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Ada Evening News Newspaper Archive: November 5, 1946 - Page 1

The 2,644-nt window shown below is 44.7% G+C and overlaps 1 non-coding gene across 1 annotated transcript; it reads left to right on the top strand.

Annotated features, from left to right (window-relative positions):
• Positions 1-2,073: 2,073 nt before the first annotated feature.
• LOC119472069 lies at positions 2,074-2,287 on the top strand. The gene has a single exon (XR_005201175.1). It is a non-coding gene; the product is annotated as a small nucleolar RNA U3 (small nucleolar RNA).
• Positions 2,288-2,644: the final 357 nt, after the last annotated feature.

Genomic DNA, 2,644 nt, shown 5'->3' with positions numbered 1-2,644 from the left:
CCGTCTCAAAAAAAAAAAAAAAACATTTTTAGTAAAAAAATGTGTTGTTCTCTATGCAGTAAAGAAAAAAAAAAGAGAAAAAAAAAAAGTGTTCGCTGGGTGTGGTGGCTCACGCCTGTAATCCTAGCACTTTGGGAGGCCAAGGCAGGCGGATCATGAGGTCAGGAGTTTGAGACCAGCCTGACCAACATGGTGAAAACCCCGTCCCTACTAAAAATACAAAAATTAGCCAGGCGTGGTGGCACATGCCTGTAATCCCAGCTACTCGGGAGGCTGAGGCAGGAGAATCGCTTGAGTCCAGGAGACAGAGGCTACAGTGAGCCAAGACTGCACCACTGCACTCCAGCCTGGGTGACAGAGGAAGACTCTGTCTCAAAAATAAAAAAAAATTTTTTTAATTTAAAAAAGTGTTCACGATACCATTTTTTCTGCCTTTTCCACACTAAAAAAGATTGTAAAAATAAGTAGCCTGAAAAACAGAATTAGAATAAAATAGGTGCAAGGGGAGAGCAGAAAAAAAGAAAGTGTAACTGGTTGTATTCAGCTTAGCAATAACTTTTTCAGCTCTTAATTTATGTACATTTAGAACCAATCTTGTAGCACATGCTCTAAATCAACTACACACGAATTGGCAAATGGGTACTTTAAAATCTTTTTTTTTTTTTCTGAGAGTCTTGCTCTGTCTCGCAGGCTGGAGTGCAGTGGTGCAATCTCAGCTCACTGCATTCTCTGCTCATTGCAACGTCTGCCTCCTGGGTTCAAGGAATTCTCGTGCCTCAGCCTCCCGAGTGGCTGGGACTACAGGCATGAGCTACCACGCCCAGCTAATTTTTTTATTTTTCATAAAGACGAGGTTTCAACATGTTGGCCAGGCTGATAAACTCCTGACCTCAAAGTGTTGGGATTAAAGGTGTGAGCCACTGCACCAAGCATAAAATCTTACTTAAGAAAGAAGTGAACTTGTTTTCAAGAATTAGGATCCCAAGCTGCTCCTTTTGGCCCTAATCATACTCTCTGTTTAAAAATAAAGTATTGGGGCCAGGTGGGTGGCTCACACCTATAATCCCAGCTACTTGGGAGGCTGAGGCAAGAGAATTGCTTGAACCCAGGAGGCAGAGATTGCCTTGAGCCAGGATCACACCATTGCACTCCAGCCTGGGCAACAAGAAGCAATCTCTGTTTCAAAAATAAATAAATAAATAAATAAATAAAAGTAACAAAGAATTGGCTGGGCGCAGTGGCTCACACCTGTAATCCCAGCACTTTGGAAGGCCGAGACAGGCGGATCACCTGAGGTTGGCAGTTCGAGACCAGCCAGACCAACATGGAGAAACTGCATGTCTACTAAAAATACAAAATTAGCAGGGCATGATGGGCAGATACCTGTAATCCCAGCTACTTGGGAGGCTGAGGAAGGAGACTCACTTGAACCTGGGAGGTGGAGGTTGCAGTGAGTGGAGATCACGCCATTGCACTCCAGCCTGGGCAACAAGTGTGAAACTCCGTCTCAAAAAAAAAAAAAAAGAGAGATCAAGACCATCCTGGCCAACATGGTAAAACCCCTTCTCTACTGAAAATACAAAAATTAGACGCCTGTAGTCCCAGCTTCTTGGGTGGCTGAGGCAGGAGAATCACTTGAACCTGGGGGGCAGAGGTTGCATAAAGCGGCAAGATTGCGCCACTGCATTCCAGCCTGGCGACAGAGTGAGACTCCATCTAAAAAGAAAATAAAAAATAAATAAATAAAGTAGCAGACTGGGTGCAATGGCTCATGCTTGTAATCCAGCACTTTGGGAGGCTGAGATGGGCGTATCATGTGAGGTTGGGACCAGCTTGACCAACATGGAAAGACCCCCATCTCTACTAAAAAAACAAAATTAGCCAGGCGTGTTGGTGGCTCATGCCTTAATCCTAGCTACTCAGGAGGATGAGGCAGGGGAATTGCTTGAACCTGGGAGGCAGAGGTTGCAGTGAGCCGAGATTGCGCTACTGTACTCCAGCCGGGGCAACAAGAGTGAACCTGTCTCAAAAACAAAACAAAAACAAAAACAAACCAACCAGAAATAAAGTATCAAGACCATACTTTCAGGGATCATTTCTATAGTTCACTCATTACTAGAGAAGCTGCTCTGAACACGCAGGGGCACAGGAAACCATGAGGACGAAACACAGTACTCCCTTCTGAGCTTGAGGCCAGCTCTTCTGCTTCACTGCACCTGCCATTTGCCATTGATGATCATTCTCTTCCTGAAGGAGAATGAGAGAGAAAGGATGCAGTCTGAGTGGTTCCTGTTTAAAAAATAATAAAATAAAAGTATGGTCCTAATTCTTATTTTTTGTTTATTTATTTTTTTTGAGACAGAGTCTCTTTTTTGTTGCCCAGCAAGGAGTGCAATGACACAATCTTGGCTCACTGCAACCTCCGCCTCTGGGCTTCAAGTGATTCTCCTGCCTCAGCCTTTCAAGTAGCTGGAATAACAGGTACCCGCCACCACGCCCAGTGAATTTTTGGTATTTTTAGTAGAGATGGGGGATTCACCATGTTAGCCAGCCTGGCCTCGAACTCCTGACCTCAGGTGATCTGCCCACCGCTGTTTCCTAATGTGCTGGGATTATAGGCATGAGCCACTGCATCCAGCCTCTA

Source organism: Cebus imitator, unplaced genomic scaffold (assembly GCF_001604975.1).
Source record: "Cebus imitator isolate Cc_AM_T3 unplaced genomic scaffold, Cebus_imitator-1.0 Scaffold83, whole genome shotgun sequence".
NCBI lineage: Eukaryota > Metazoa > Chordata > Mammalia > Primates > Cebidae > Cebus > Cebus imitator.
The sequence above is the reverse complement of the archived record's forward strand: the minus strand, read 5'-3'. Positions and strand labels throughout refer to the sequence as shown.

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   Ada Evening News, The (Newspaper) - November 5, 1946, Ada, Oklahoma                             Now ,h.t w.-v. p.! vot.d-w. hurry up and 9e, ,h.t w.B', b. in ,h. w.y .u, back to the dive, ting Nft Orlnbrr raid Circulation 8601 Mrmhrr: Aurtll llurrau of Irrtllullnn PHE ADA EVENING NEWS FINAL EDITION 43rd 172 ADA, OKLAHOMA, TUESDAY, NOVEMBER 5, 1946 FIVE CENTS THE COPY NATION'S VOTERS MARCH TO POLLS TODAY Wagons Used By Voters To Reach Polls Political Leaders Deter- mined ro fct Voters To Voting Booths Today Ponlotoc county politicians wore deU-rmined to get the vote for the general election and :rom all reports they were not i-'.oppinp at one attempt, but were lakinc the next best method a- In one section of the county v.-iere the roads become j.hle to autninulTile travel, wa- R-ms were beinc used to gel vo- v.-rs from their homes lo the TI.e Ada News and Station KADA will cooperate in tabulal-, infi untj broadcasting returns of P'.'ntoUif founty by precinct and growing totiils. Sixteen Races Are 'Mosl Significant' Involve Control of U. S. Senate; Dozen Governor Rocei Interesting _ Sixteen of the most .significant races to be decided in today's voting are hi California, Delaware, Idaho, Ken- tucky, Massachusetts, Missouri, Montana, Nevada, New Mexico, New York, Ohio, Pennsylvania, Washington, West Virginia, Wis- consin and Wyoming. California and Kentucky now have repub- lican senators, Wisconsin a pro- gressive. All the remaining seats now are democratic, GOVERNORS Here are 12 contests worth watching: Connec- ticut, Idaho, Kansas, Maryland, Massachusetts, Michigan, Minne- sota, Nevada, New Jersey, New York, Ohio and Oklahoma. Hou.se A few of the most in- teresting contests: Connecticut 4th (Clare Luce's present scat) being sought by John Davis Lodge, and Hen- ry A. Mucci, One man telephoned another I Kentucky 7th. Rep. Andrew J. man :.n Ada tolling him that there v.-as a certain group of people '.hat couldn't get to the polls in :r.e-ir cars. His solution was to Jake two wagons to the homes of people. Joe Beck, secretary of the county election was in a g.-'od humor Monday afternoon ;..'te-r most of the election equip- ment had been picked up by var- election officials. He told about two men whc had to ride horseback five ni'le t-i the highway to get to Ada t  A Dr. G. Breco and Mrs. snowstorm which swept into the Breco are leaving Tuesday for DENVER, Nov. 5 Rocky Mountain region Saturday and gave Denver and Colorado its worst winter lashing in more than three decades, was moving southward last night gradually lessening in intensity. Weather bureau forecasters said snow had spread north last night to Cheyenne and Laramie, that it was spend- t moved southward across the New Mexican border. Eight deathe -were, attributed directly or indirectly'to the storm. In Denver, where the storm for a time was centered, streets were packed with deep snow and trans- portation facilities were strained wj-i.------------------ wn_j rv til. c an. UlllCH Blue township with her sister-in- to the utmost, Fine snow still fell and neighbor, Mrs. Frank Wallace, to cast ballot number 31. The president and Margaret ar- rived at the memorial building three blocks from their home at a.m. The nation's first family left hortly afterwards for the Inde- >endonce railroad station to board hen- special train for Washing- on leaving at a.m. The president received his bal- ot from Mrs. Jesse Flowers, re- publican judge, after being check- off the voling list- by Mrs. Miller, democratic checker. The president then greeted the ther precinct officials, Mrs. Mur- rell. Miller, democratic judge- Mrs. Dan Riskc, republican clerk- Mrs. A. J. Blatl, democratic clerk- Roy Pryor, republican judge and nis own brother-in-law, George Wallace, democratic judge. s Like Mrs. Truman, the presi- dent said he voted the straight democratic ticket, which included Senator Briggs his own successor in the senate, seeking re-election, and Representative .Jasper Bell, fourth district con- late last night. Elsewhere in the state highway travel was all but suspended, east- bound trains were. delayed and the usual truck travel was halted Plows Open Highways Highway officials declared travel on highways opened by plows "hazardous and not advis- able." Politicans watched the move- ment of the storm with since many rural precincts may have an extremely light vote be- Redondo Beach, California, to take it easy for a whtie. "Doc" figures after, spending that many years working night arid day he is entitled to rig.up and ,reel and do a'little casting when- ever he desires. Not exactly as the pioneers did it, but the Brecos do intend to do a little roughing it when they jeep Foreign Diplomats Keep (lose Watch On Today's Voting i Molotov to Fight for Spe- cial Privileges for Yugo- slavia at Trieste By JOHN M. HIGHTOWEB NEW YORK, Nov. 5. Foreign diplomats deeply en- grossed in- the gigantic task, of building world. kept a sharp Iput. discreetly on the American congressional elections today. Persons iamiliaj! with the views of many delegations to the United -_ Ui. which Oklahomans exercise their i Margin of women over Skies Wear Gloomy Mask Continue Dripping Slow Rainfall Here, Tempera- tures Holding Steady Weather gloomy as a losing candidate's feelings greeted peo- ple of this area as they arose Tuesday for the day's work. A pattering on the rooftops be- fore daybreak had lear early awakers in on the weather situa- lion, and a fine mist-rain after light made it evident that voting day wasn't going lo be bright and cheery. W. E. Pilt, weather observer, says that .41 of an inch of rain fell in 24 hours to 7 a.m. Tuesday. That makes the three-day toliil 2.93 inches, very lillle of which ran off lo Ihe creeks. The temperature range for the period was unusually limited from 56 degrees at its highest to 52 during the night. The outlook can be summed up briefly rainy for another day. ILECTIONS AT A GLANCE By The Associated Prcsi Potential voters (persons over 21) this year, around Election Reflects Efforts to Regear Nation to Peace First Peacetime General Election in Six Years Stirs Voters to Importance American right of voting. "I can see nothing but victory by a substantial margin if they mai-Sin u Assembly and the Coun- carry out that prerogative cil of jjoreign Ministers' rerjortnri Here is a taio nt oreign Ministers reported w.ui u-auer auacneci rnov nnr, a.Seneral belief, that .present for- to camp tout all Te way nE 6'gr W- iirJi- .JI7_ partisan to rule out nnv mnini- via Waco, Austin and EL Paso; Beginning "his career in 'the medical profession' at -Canton, Texas, Dr. Breco came to Stone- wall in 1906 and remairied there until 1915, when he came to Ada. In 1923 he established the Breco Memorial hospital which he has- operated continuously until he closed it a week or so ago. He relates many interesting and varied -experiences he has had during those earlier years. When it was necessary'vto go to Allen from Stonewall, he had tb make the trip around by the land- mark as Byfd's Mill. There were very few roads, bridges or houses in this area. During his years of practice, cause ,of inability to get to the Breco estimates that he-has general election polls today. delivered n average of 100 babies gressman. on Page 2, Column IWEATHER! Cloudy with oc- onal JiRnt rain ICC Says Railroads Discriminated On Fruit Shipments OKLAHOMA CITY, Nov. 5, (-P) Election clerks, whose precincts lay in remote areas, were coun- seled to devise "wrapping paper" ballots' when regular ballots could not be delivered. Of the eight deaths recorded, four occurred in Denver when persons attempted to start cars stalled in deep drifts. Husband Subbed For Doctor In the midst of the storm twin boys were born to a Denver wo- man whose physician could not a month or a total of "bun- dles from Heaven." In one fam- ily he .delivered the mother's baby, her granddaughter and the great-granddaughter.. He presents them in singles, doubles and has even surprised proud parents with triplets. Even though they .don't plan to operate the hospital again, the Brecos plan to return, for occa- sional visits and will maintain their home here and their farm partisan to rule' out any major changes. But there has been enough' political controversy over the present American attitude toward Russia in particular to raise speculation about post-elec- tion trends in the conduct of Arnerican diplomacy. "The Big-Four foreign ministers moved into their second day's work on the eastern European peace teraties amid mounting evi- dence that Russian Foreign Minis- ter Molotov will stage a last ditch fight to gain special advantages for Yugoslavia at the Adriatic jport of Trieste. The TJ. N. assembly appeared to be headed for a wide open fight over selection of a permanent home. One report was that the Russians might reverse their former stand against a site in western. Europe to favor Geneva, old League of Nations head- Here is a late picture of today's voting around the slate. PAULS of- ficials see a light vote in Gavvin because of heavy rainfall. Elec- tion Board Secretary J. H. Pat- terson said voting onened light and trend expected to keep up in rural precincts. L'ack of competi- nominees for county offices un- opposed. arrive because of the weather, i south of the city. Dr. Breco owns e Interstate Commerce commission has ruled that rail- roads are guilty of maintaining discriminatory rales on certain fresh fruits shipped from five western states to Oklahoma, ac- cording lo Rcford Bond, chair- man of the state corporation commission. Bond said the ICC held the rates to Oklahoma from origin points in Colorado, Idaho, Utah, Oregon and Washington were dis- criminatory as contrasted desti- nations in southern Kansas. N C. B. Bee, transportation coun- sel, brought the proceedings be- Her husband assisted at the-birlh. There were bright spots in the storm, since watersheds received a heavy fall of water-storing snow. The crop outlook apparently was not as dismal as early re- ports indicated. Officials of the Great Western Sugar company .said about 75 per cent of the beet crop has been harvested in north- ern Colorado, and that in areas where the crop .still is 'in the ground beels were safe unless a prolonged cold snap set in. Cattle on the open range, where me storm swep in on light winds Saturday, probably will suffer some shrinkage, stockmen said and F. E. MblJin, executive secre- tary of the Arnerican National .LivestocK Association, said large numbers of stock still remain on the ranges. several producing wells in this vicinity. IWA Wilhholding .Jioujing Rise __w______________ mostly in oast case cooler sotitli- ec.'ne.-day partly c-lou.iv fuiuciy east with shov.ers east; west half, Weather Forecast for Nov. 5-8 Oklahoma r.r, Near normal TtirstJny and Wed- j-iUoy. fohowed by slowly rising Tnursday through Sunday over district 3-f> degrees above sea- fore the ICC. Testimony in the l normal for the period; little r, precipitation except light southern Oklahoma Tuesday and most of Oklahoma Sat- given by representa- tives of wholesale fruit dealers in Oklahoma City, Tulsa, Bartles- ville and Enid. It would be unreasonable and uniust in the future, the ICC ruled to maintain rates on cer- tain fruits to Enid, Bartlesville and I ulsa which exceed by more tnan five cents the rates to Cald- well and Coffoyvillc, Kas. The ICC found there was evi- dence of competition between High School Games Drawing Many Fans OKLAHOMA CITY, Nov. 5, UP) survey by Ihe' Daily Okla- noman discloses that more than persons attended high school football games in the state frnm n Incf: -11 OJT1 JJ Back to Wprk Order By JAMES J. STREBIG WASHINGTON, Nov. Trans World Airline withheld a back-to-work idle employes today while attorneys renewed efforts to draft an ar- bitration agreement which would end the 16-day-old pilots' strike. The AFL pilots who walk- ed out Oct. 21 demanding higher pay for the men why fly four- engine planes were on the verge of returning to their jobs'when both sides accepted in principle possibility follows an American move to have San Francisco and New York as well as Westchester county considered for the perma- nent headquarters. A formal 51-nation debate also was assured on proposals to take United Nations action against the Franco regime in Spain. The Security Council yesterday dropped the Spanish issue from its agenda so the Assembly might act. On New OPA Order vCeilings Raised for Some Linoleum and Floor And Wall Coverings WASHINGTON, Nov. 5, Housing; costs rose again today as UFA raised its price ceilings' for felt base linoleum and floor and all covering by 12 per cent. The agency said most of the increase resulted from higher yesterday the proposal of Federal I of lmseed oil which, it ad- Mediator Frank P. Douglass that' d.ed has nearly doubled in price the dispute, be submitted to an I Slnce l4 was decontrolled last arbitration panel. I week. David L. Behncke, president of i Higher costs of this oil also im-i i-cn ft -I.-. the pilots' union, announced in Chicago that the- government's arbitration offer had been ac- cepted and the pilots were ready to fy while the case was being handled. However. company and unio these fruit jobbers and those in southern Kansas, but no proof of iictual competition in the case of Oklahoma City and southern Kansas. last week. The estimate was based on the attendance of 24 class A games which totaled Besides the 24 class A games, 72 other con- tests were played by state high schools last week. The biggest gate was at Tulsa where watched Sapulpa and Tulsa Rogers play. Oklaho- ma City Capitol Hill and Oklahoma City Central drew 13 000, while witnessed the Altus-Lawton tilt. a.m., to 9 p.m. without writing a mutually acceptable agreement. The stumbling block was whether the arbitration pact should cover TWA's proposal that pilots on its international runs be paid a flat salary. This pay system now is followed by two competing United States airlines, Pan Amer- ican and American Overseas. England .normally imports 75-- cirgars from Cuba annu- ally. Accounted for a 24 per cent in- crease in prices of most paints announced yesterday. Previously OPA urged ceilings on enameled bathtubs, sinks and other plumbing as well as hard- wood flooring, plaster lath and a number of other lumber items required in most homes. BEAUMONT, TEX., HOMES DAMAGED BY FLOOD WATERS BEAMONT, Tex. Nov. estimate of dam- age to Beaumont homes and business houses from flood waters fed'by cloudbursts totaling more than 12 inches was made today by May or "Fred C. Stone. Some sections of the city were covered by three feet of water before the rain ceased yesterday. Rains Continuing Over State. Send Sfreams Higher By The Associated Presl Rivers and creeks in some sec- tions of Oklahoma surged to flood stage today, fed by unremitting rains which turned roads in many rural areas into quagmires. The weather bureau said the Nprth Canadian at Woodward stood at 4.2 feet early today and was rising rapidly. Virtually all rural roads were impassable because of three days of precipitation which totaled as high as seven inches at Durant. More Rain Due No relief, from the downpour was expected for at least another day, the weatherman reported. The forecast is for more rain ex- cept snow in the Panhandle today tonight and Wednesday. There 'is expected to be no decided change m temperature, with the low to- night 25 to 30 degrees in the Panhandle to 45 to 50 in the southeast. Snow still blanketed the Pan- handle area but the worst of the storm which swept down from Colorado seems lo have ended. Highway officials at Guymon re- .ported that at p. m. yesterday Boise City had 24 inches of snow and it still was falling. That was the last message received from the far western Panhandle city Guymon reported three inches of snow. At Four Corners, 24 miles west of Guymon, on U. S. highway 64, 20 automobiles were reported stalled. Water was over the high- way throughout the area, and was hub deep at some points. A deep snow covered U. S. highway 54 southwest of Guymon and traffic was halted between Guymon, Amarillo and' Dalhart Texas. From all sections of the state, reports show unusual amounts of rain with no apparent letup in sight. Durant reported one of the heaviest rain falls, over a four day 7.06 inches. Bryan county country roads are virtual- ly impassable. The rain at Tulsa since Thurs- day now totals 5.71 inches. At Duncan, Stephens county rainfall since Friday totalled 2.1 inches. It has stopped raining but roads in the rural area are in bad condition. At Mangum, heavy clouds are beginning to lift, after the rain stopped: A total of 1.80 was re- ported, putting the rural roads in men over 21_______ Estimated eligible to Estimate of probable vote Thirty-four states elect 35 sen- choose 31 long and four short terms nl slake. Maine elected n senator, governor and three representa- tives, all republicans. Sept. 9. All other stales pick represent- atives today. elected in 33 states. Minor parties have 148 candi- dates among the running for senate, house and governor. CANDIDATES IN BRIEF By The Press Senate, house .and governor seats at stake in today's voting: 500, divided as Senate poor condition. 35 House _________________432 Governor______________ 33 j Candidates running for these :s total as follows: Senate_________________ 97 House ----------------------------880 Governor______________ 88 Maine elected a governor, sen- ator and three house all republicans last Sept. 9. These must be added to today's results to determine which party controls congress and gets the edge in state administrators. County's Cotton Crop Unimpressive For This Season Ponlotoc county's cotton crop for this year seems lo be about the same as last year's, very low. Appro jnalely 75 per cent of tfiis country's crop has already been harvested, and only C50 bales have reached the gins at Slonc- wull, Ada and Allen. _ Only 3C3 bales had been ginned in Pontotqc county to October 18. These figures are a far cry from those of earlier years in the county, such as for 1924's crop and for 1919. Back in May of 1921 it was estimated that bales were still being held by county farmers with prices 6.5 to 11 cents on the streets and with an average of more than 100 bales daily being shipped from Ada. A large percentage of the crop was lost due to boll weevils and to rain. Pontotoc county in former years ranked as one of the highest producers of cotton in the .state, but in more recent years it has faded far down. The highest pro- ducing counties in the state now arj usually Muskogee and Caddo counties. Although Oklahoma is not up par in cotton, the national crop will be about the same. Arkansas has a larrje crop with approxi- mately bales already in. Texas has ginned around one mil- lion bales already. The Rio Grande valley in south Texas boasts the largest cotton crop in its history. With about 80 per cent of c'rop already in, Oklahoma has around bales. By The Associated Pren Heavy balloting in many big population centers pointed to- ward a possible record "off-year" vote today as Americans chose a new congress in Ihe first peace- lime general elections in six years. Election officials called the early turnout in Chicago "very heavy" although Illinois had neither governorship nor senior- Sal races. In Ohio, it was "unusually heavy." In Michigan it was the same. Similar reports came from Pennsylvania. Kansas City. Mo, reported an exceptionally heavy early vote. The first precinct to report wag Pointe Aux Barques in Huron county, Michigan. Twelve of Ihe 13 eligible vot- ers there cast straight republi- Cc.n ballots, one a straight demo- cratic. The count from the pre- cinct in 1944 was 14 republican, six democratic. In 1942, last off- year election, republicans carri- ed the precinct, 7-6. Weather Generally Favorable For the country as a whole, fine fall weather encouraged a large vote. An exception Ihe Rocky mountain area where one of Ihe heaviest snowstorms in years moved in over the week- end. Despite the heat engendered by some contests, the forenoon. balloting saw no major violence. In New York Cily's Harlem, a republican district captain re- ported he was slugged from be- hind while walking near a poll- ing place. He suffered n lacerat- ed scalp and possible internal injuries. President and Mrs. Truman and daughter. Margaret, were among the early voters at Inde- pendence, Mo., after casting "straight democratic" tickets they boarded a train for Washington. In the swelling tide of ballots, Ihe voters registered their reac- tion lo nearly 15 months of gov- ernment efforts lo shift the na- tion's economic machinery from war to peace. On that prime issue, republi- cans confidently predicted the democrats would be swept out of power in congress, where they have held the upper hand in both houses since 1932. Democrals, generally fighting a defensive bailie against GOP assaults on their handling of re- conversion problems, conceded they may suffer some losses. But they contended they will keep the legislative machinery in their grasp. They apparently were more confident, however, of re- taining senate control than of holding Ihe house in line. lixpcct Votes The election expected to bring out monuthim citizens in wcatlfei- forecast as fair and cool generally, although rainy in the south and snowy in Ihe Rockies, arc 35 senale places, 432 house seals and 33 governorships. The republicans need a net Rain of ]0 seats to win conlrol of the scnnte and 26 to take over the house. The democrats could lose seven in the senate and 17 in Ihe house and slill hold the legislative whip hand. The possibility of a divided congress, with the GOP winning the house and the democrats keeping the senate, already had started Washington's rumor fac- (Continued on Page 2 Column 4) TH' PESSIMIST By nob Ja, Wharves is the plural of I wharf. It s too bad we all can't ac- cumulate as much as the average dresser. t .__________ Even "Jack" can't build a house these days.